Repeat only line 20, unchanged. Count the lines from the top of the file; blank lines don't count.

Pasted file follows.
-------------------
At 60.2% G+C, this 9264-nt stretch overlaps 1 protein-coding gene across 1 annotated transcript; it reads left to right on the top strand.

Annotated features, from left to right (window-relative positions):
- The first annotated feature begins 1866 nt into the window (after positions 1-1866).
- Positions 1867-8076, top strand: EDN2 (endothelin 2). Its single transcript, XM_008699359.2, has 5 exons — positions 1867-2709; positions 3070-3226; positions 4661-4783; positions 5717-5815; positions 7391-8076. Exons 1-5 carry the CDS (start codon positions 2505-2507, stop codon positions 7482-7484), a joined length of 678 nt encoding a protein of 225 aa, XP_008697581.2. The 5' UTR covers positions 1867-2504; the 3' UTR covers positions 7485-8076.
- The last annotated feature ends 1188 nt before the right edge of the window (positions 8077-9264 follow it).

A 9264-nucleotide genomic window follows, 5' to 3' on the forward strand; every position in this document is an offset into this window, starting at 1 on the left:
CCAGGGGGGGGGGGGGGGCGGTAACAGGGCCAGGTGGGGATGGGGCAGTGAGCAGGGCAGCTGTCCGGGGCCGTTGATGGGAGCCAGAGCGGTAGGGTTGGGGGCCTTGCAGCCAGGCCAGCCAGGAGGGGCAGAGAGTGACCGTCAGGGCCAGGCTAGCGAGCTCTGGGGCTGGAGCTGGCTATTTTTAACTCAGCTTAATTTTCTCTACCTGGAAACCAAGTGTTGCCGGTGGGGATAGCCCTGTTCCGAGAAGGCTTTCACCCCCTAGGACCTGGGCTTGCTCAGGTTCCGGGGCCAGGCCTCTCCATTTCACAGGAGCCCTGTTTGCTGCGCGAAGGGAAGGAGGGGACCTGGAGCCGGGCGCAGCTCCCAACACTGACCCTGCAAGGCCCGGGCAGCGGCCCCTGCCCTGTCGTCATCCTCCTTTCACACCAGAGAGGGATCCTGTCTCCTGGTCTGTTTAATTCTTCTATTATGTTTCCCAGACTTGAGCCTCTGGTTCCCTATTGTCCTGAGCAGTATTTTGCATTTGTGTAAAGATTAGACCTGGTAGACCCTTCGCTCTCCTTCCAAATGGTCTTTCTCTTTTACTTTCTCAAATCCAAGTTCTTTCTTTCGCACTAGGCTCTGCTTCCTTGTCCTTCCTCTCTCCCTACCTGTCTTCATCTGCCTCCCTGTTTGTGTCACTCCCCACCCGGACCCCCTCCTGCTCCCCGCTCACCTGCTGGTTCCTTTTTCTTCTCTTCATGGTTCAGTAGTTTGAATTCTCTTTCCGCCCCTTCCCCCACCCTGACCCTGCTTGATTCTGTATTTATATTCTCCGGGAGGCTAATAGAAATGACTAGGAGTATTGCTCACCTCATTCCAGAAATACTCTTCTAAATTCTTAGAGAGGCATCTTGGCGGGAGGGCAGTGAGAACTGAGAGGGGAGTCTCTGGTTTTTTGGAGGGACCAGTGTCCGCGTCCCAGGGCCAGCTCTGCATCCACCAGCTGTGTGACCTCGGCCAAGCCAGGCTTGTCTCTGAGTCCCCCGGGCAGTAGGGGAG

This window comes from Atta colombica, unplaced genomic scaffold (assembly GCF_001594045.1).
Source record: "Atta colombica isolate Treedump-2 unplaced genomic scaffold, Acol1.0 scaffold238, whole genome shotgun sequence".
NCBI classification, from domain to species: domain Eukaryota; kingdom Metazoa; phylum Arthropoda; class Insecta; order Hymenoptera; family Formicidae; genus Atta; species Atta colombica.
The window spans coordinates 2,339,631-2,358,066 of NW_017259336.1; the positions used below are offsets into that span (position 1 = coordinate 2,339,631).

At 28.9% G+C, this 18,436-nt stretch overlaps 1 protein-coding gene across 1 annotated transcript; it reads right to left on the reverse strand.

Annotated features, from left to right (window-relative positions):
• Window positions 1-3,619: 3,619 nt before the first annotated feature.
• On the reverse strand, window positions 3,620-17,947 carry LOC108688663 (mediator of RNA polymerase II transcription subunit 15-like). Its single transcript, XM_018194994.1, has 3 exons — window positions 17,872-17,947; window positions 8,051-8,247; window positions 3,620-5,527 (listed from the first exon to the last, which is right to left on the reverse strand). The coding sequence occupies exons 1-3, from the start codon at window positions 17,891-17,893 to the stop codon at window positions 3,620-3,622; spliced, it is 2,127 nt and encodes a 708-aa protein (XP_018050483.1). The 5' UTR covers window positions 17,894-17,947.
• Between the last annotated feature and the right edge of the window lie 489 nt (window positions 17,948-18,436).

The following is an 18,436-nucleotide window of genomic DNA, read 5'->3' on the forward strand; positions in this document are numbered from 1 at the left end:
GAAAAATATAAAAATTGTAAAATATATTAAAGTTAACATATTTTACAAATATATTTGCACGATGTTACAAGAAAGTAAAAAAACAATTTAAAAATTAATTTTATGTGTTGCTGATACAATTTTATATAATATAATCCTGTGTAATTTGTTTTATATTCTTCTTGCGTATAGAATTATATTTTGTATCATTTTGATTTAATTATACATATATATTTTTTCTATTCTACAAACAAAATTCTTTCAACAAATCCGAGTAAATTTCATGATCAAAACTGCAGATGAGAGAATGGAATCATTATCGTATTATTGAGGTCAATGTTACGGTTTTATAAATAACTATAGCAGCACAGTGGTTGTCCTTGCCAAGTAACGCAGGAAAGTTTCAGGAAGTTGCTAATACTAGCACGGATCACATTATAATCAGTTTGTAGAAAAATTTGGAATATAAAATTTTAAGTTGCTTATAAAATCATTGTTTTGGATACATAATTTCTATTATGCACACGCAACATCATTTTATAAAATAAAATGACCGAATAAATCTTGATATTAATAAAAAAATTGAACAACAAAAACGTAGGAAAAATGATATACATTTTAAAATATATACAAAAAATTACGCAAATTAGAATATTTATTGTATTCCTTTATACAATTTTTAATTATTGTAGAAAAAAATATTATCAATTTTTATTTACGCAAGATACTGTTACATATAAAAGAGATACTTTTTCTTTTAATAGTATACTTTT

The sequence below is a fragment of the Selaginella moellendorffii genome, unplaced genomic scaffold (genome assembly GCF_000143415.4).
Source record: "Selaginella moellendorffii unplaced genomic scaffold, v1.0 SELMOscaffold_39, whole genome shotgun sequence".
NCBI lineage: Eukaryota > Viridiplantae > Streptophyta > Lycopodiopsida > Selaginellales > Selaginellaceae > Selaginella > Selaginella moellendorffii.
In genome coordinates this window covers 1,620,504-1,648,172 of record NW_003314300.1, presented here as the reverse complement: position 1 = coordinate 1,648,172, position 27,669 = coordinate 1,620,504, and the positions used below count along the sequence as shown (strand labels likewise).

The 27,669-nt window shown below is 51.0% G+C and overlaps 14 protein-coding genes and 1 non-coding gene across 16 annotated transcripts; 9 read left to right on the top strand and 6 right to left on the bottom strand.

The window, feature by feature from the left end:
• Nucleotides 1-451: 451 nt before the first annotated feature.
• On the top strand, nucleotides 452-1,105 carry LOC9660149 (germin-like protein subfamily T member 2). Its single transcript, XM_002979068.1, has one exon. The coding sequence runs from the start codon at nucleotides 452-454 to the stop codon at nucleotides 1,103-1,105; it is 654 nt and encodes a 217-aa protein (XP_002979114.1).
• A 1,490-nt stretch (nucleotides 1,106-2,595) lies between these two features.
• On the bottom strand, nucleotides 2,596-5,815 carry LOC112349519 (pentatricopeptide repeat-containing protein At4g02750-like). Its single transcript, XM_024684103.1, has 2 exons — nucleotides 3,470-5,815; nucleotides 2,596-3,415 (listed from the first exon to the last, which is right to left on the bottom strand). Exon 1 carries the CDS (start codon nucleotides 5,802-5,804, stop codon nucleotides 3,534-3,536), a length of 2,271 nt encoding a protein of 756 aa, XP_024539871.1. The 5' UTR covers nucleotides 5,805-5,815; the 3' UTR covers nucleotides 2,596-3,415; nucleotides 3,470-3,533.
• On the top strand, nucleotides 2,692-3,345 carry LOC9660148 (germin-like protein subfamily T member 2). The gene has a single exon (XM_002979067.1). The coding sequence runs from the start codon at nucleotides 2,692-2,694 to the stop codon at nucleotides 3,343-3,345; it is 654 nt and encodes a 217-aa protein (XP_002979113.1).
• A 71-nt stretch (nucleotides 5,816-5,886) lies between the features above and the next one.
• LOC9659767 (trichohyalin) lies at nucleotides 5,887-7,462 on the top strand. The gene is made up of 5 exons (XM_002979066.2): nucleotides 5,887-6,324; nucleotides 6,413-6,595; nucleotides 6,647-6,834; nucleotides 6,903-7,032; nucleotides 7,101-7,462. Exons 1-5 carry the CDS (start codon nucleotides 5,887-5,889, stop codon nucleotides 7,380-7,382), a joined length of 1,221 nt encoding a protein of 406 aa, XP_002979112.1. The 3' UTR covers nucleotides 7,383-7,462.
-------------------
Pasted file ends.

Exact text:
Source record: "Selaginella moellendorffii unplaced genomic scaffold, v1.0 SELMOscaffold_39, whole genome shotgun sequence".